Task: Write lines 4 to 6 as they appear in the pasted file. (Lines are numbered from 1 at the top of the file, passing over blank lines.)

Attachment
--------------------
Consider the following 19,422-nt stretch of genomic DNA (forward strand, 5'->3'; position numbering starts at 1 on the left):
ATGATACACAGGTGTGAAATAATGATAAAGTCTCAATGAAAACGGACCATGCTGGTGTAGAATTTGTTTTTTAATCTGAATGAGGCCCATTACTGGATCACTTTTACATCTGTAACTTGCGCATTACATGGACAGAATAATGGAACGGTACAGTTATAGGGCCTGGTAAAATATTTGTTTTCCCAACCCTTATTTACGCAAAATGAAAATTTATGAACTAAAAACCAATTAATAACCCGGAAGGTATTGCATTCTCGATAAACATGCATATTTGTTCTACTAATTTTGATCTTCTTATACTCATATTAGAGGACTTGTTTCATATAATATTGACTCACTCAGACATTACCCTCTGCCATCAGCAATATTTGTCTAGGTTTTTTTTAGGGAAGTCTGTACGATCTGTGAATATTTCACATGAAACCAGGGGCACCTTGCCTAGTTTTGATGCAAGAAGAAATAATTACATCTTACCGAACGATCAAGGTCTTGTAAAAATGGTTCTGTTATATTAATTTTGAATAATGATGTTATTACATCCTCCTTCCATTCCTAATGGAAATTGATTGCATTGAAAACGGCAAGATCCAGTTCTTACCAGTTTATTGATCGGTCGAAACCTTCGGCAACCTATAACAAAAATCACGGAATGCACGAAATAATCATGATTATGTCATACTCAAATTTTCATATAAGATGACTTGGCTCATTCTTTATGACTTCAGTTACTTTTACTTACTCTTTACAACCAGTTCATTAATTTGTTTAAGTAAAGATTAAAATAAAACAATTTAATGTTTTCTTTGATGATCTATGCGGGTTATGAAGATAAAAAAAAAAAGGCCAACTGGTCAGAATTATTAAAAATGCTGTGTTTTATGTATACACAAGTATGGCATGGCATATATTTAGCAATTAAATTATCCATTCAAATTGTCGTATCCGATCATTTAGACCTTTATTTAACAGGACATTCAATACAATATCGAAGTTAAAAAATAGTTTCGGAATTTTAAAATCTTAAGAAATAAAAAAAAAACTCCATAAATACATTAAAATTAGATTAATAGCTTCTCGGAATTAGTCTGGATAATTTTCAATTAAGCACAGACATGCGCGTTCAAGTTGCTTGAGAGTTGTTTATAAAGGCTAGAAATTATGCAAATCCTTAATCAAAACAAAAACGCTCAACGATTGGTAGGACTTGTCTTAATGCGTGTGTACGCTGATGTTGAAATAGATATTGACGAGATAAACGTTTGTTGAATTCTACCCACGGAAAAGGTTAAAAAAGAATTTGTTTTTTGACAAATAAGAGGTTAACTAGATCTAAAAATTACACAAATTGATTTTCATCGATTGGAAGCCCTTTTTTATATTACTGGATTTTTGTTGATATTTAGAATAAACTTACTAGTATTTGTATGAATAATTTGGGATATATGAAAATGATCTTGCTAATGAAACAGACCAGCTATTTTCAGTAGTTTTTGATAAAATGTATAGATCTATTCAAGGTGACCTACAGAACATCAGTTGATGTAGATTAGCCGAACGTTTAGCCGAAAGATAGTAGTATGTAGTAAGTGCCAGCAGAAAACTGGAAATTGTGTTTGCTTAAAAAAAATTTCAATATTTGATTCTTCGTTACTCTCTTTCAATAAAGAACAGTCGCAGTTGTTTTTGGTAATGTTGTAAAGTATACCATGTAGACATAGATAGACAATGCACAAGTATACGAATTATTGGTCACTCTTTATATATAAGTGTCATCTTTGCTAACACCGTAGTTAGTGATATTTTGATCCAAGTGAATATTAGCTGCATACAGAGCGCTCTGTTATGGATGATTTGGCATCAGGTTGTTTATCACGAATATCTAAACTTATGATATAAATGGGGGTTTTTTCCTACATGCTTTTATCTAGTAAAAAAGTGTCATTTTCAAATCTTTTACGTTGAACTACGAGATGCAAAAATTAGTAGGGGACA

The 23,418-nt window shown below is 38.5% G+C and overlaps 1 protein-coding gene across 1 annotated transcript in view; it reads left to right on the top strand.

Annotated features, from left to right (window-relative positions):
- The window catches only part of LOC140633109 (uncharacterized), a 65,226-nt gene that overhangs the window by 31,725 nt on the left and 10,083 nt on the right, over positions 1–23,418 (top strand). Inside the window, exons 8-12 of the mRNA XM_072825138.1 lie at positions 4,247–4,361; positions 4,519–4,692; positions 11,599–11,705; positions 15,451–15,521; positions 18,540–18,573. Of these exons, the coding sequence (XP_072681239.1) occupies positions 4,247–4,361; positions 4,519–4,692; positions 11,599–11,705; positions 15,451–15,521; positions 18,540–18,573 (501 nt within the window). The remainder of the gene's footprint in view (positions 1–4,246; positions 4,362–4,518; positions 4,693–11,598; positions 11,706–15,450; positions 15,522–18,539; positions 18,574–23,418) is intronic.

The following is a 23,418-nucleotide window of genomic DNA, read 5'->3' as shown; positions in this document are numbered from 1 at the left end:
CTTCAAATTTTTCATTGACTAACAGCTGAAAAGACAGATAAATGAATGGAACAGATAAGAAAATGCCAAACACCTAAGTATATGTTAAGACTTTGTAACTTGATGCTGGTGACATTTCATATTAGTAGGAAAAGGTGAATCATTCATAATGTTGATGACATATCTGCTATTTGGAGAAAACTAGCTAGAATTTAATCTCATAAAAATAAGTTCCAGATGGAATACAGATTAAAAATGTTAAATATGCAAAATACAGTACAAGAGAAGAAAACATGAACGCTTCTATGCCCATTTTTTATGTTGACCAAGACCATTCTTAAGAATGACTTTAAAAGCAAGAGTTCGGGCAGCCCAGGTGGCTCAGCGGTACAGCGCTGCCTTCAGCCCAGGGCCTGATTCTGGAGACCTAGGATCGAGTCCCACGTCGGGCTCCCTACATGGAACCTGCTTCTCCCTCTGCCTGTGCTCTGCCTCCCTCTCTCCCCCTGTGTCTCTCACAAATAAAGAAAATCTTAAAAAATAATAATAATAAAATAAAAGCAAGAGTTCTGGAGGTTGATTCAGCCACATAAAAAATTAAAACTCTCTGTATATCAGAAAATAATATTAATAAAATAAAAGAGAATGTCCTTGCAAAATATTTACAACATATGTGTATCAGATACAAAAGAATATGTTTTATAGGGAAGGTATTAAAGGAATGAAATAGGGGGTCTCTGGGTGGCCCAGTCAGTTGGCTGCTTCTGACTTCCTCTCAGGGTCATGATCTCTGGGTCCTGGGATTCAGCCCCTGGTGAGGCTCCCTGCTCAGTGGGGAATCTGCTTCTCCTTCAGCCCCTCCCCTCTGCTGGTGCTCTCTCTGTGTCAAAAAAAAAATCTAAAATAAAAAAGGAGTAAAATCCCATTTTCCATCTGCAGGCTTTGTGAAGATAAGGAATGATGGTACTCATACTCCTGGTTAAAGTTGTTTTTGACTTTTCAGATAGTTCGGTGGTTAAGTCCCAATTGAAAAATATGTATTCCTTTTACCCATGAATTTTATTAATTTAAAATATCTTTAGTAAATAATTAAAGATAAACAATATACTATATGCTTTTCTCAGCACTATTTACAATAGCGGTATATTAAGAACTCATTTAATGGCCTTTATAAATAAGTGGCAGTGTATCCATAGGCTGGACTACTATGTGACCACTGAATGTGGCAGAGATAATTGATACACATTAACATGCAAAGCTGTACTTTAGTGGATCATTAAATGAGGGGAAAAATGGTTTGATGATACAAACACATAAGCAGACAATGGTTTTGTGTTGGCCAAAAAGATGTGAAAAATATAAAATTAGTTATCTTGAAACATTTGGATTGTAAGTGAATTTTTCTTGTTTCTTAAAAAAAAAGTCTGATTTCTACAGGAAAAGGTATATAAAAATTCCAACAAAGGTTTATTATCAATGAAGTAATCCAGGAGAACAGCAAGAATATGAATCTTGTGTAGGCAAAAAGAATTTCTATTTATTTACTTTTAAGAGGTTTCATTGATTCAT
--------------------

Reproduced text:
Annotated features, from left to right (window-relative positions):
- The window catches only part of LOC140633109 (uncharacterized), a 65,226-nt gene that overhangs the window by 31,725 nt on the left and 10,083 nt on the right, over positions 1–23,418 (top strand). Inside the window, exons 8-12 of the mRNA XM_072825138.1 lie at positions 4,247–4,361; positions 4,519–4,692; positions 11,599–11,705; positions 15,451–15,521; positions 18,540–18,573. Of these exons, the coding sequence (XP_072681239.1) occupies positions 4,247–4,361; positions 4,519–4,692; positions 11,599–11,705; positions 15,451–15,521; positions 18,540–18,573 (501 nt within the window). The remainder of the gene's footprint in view (positions 1–4,246; positions 4,362–4,518; positions 4,693–11,598; positions 11,706–15,450; positions 15,522–18,539; positions 18,574–23,418) is intronic.

The following is a 23,418-nucleotide window of genomic DNA, read 5'->3' as shown; positions in this document are numbered from 1 at the left end: